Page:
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Publication numberUS3110044 A
Publication typeGrant
Publication dateNov 12, 1963
Filing dateJun 30, 1961
Priority dateJun 30, 1961
Publication numberUS 3110044 A, US 3110044A, US-A-3110044, US3110044 A, US3110044A
InventorsWilliam Dullas
Original AssigneeWilliam Dullas
Export CitationBiBTeX, EndNote, RefMan
External Links: USPTO, USPTO Assignment, Espacenet
Molded beehive
US 3110044 A
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Description  (OCR text may contain errors)

W. DULLAS MOLDED BEEHIVE Nov. 12, 1963 2 Sheets-Sheet Filed June 50. 1961 I INV EN TOR. FIG. 2 BY Z ZZZ '1! III /a VI! III/II 2 F I G. 5

w. buLLAs MOLDED BEEHIVE Nov. 12, 1963 2 Sheets-Sheet 2 Filed June 30, 1961 INV EN TOR.

3,1 mil-44 Patented Nov. 12, 1963 3,119,044 MOLDED BEEHEVE William Dallas, Peoria, Arie. (5927 W. Myrtle, Glendale, Ariz.) Filed Jiune 3t), 1% er. No. 121,695 1 (Ilaim. (Cl. 6-1) This invention concerns an improved beehive.

Heretofore beehives, aside from the type made of straw, etc., have been made of standard size having uniform width, height and depth. This made it possible to have combs within the hive of uniform size either for use when the honey was extracted from the comb or when the combs were removed as a unit. The size and structure of the combs is not concerned in this invention except that it should be understood that the hive here concerned will accept standard comb frames of all types.

One of the objects of the invention is to provide a hive which can be made of substances other than wood which will nevertheless have the properties desirable for the best health and behavior of the bees.

Another object of the invention is to provide a hive which can be assembled as a unit at the factory.

Still another object is to provide a hive which has the side and end walls made of plasticizable material which can be moulded with handles all around, both on the ends and on the sides.

Still another object is to provide a hive with walls as above mentioned which will accept standard bottom plates and top covers made of wood, according to the usual practice.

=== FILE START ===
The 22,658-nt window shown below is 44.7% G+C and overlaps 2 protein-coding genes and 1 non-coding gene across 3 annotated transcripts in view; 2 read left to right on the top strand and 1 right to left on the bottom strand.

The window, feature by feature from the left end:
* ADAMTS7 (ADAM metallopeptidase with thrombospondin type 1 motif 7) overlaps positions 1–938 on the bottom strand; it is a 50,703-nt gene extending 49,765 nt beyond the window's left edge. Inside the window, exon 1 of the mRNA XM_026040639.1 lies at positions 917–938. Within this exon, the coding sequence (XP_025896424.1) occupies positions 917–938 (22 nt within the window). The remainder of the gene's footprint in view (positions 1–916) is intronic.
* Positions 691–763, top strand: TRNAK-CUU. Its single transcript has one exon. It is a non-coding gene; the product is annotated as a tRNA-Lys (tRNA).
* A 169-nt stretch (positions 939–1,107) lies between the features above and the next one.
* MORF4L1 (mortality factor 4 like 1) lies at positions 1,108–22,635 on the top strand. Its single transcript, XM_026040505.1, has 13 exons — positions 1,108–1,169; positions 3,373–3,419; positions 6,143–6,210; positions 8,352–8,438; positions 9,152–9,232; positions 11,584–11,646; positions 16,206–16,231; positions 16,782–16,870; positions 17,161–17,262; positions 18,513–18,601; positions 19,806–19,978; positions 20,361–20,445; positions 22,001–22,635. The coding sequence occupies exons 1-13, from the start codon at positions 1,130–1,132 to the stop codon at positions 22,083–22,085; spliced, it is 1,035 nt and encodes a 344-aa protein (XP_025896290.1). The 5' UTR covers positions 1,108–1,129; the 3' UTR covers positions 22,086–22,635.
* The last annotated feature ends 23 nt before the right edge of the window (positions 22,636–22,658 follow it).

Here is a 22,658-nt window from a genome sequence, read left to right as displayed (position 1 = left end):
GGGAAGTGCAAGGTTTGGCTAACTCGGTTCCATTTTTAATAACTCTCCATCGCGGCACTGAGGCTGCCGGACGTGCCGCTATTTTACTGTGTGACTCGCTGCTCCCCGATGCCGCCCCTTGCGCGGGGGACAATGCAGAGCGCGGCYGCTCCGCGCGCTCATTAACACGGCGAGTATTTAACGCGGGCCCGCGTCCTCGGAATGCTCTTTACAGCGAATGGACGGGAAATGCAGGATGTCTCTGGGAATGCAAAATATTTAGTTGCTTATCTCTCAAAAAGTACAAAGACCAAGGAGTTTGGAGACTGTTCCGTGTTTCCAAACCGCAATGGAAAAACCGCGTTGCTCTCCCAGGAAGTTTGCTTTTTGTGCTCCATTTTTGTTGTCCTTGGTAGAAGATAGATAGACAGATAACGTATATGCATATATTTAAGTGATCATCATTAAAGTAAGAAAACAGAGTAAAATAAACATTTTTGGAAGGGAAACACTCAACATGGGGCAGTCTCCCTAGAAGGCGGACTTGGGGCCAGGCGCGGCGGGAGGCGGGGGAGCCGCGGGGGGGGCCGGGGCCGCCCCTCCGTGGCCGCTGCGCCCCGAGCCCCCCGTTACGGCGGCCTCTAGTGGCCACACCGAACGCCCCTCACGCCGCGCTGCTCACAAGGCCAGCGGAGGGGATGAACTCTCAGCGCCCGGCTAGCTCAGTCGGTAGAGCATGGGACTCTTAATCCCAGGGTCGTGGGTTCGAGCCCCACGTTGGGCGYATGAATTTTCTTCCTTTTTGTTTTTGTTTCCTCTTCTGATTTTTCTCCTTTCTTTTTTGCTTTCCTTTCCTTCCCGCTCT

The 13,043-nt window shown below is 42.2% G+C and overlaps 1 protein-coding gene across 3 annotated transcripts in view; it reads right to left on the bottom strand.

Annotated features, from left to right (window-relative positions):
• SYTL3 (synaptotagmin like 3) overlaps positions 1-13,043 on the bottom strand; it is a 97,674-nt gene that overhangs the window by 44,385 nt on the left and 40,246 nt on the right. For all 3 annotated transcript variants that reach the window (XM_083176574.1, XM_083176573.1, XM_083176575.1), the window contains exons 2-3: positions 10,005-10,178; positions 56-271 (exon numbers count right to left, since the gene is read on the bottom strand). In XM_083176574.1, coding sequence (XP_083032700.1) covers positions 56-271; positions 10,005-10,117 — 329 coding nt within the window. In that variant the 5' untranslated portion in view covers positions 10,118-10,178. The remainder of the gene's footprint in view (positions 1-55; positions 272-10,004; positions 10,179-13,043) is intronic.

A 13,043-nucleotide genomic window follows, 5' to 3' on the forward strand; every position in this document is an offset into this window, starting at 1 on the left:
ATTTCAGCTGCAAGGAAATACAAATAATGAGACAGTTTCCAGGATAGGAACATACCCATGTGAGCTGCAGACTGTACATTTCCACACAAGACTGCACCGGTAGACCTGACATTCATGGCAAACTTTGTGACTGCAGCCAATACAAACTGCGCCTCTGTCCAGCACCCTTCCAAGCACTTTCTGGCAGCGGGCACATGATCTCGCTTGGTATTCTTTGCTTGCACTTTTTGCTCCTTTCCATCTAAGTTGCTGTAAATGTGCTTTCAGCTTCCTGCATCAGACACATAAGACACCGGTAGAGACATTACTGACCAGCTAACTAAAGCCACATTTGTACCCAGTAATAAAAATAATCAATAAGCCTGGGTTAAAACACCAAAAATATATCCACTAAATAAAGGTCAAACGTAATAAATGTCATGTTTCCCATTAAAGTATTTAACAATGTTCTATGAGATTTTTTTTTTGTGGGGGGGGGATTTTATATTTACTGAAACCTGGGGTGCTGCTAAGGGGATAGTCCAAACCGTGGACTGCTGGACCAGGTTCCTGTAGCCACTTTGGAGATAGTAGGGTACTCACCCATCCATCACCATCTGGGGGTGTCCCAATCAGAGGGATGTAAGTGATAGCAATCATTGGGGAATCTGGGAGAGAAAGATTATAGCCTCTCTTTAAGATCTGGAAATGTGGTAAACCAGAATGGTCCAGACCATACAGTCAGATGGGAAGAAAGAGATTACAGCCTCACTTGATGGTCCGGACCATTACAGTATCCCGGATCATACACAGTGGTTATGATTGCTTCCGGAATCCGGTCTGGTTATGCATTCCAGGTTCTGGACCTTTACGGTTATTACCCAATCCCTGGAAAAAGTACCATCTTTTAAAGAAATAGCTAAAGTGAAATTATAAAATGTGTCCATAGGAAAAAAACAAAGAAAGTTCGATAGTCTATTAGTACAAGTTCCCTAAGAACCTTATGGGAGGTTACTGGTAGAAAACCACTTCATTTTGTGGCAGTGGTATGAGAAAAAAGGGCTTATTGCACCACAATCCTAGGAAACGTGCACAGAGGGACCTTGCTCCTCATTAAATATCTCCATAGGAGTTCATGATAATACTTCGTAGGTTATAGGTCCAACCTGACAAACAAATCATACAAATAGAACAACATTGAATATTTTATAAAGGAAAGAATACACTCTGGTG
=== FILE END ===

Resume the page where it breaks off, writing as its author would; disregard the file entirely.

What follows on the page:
Still another object is to provide sides and ends which have rests to hold comb frames built into the end pieces so that separate strips or groove forming devices are not necessary.

Still another object is to provide a hive having sides made of plasticizable material having lifting grooves which are slightly bevelled upward and having bevel grooves in the top and the bottom which will enable the user to clamp two hive units together by a simple appliance to form a hive with a super.

Another object is to provide hives having the side and end walls of plasticizable material shaped so as to have light weight and to provide openings therein to the weight and also increase the insulating properties of the sides and ends and also increase their structural strength by having inside partitions constructed in a vertical position.

Another object is to provide a hive box having side wall plates provided with grooves to receive a hive tool to aid in removing it from the rest of the hive. These grooves are bevelled so that there be enough space for a hive tool to fit between boxes on the hive. The outside surface of the box exposes the largest opening of the groove, with the inside surface being tight and showing no apparent groove in that it diminishes about midway between the outer and inner surface of the hive box.

Other objects will appear hereinafter.

1 attain the foregoing objects by means of the structure, shape and design of the hives in a manner illustrated in the accompanying drawings, in which FIGURE 1 is a perspective view of a lower hive part including my improvements.

FIGURE 2 is a perspective view of the lower hive parts with the bottom plate added and a super positioned on top of the bottom hive part and a cover or top in position.

FIGURE 3 is a sectional view taken through an end of the hive shown in FIGURE 2, substantially on line 33, with portions broken away to lower the full height of the figure as shown; the parts in the figure are drawn on a larger scale than those in FIGURE 3.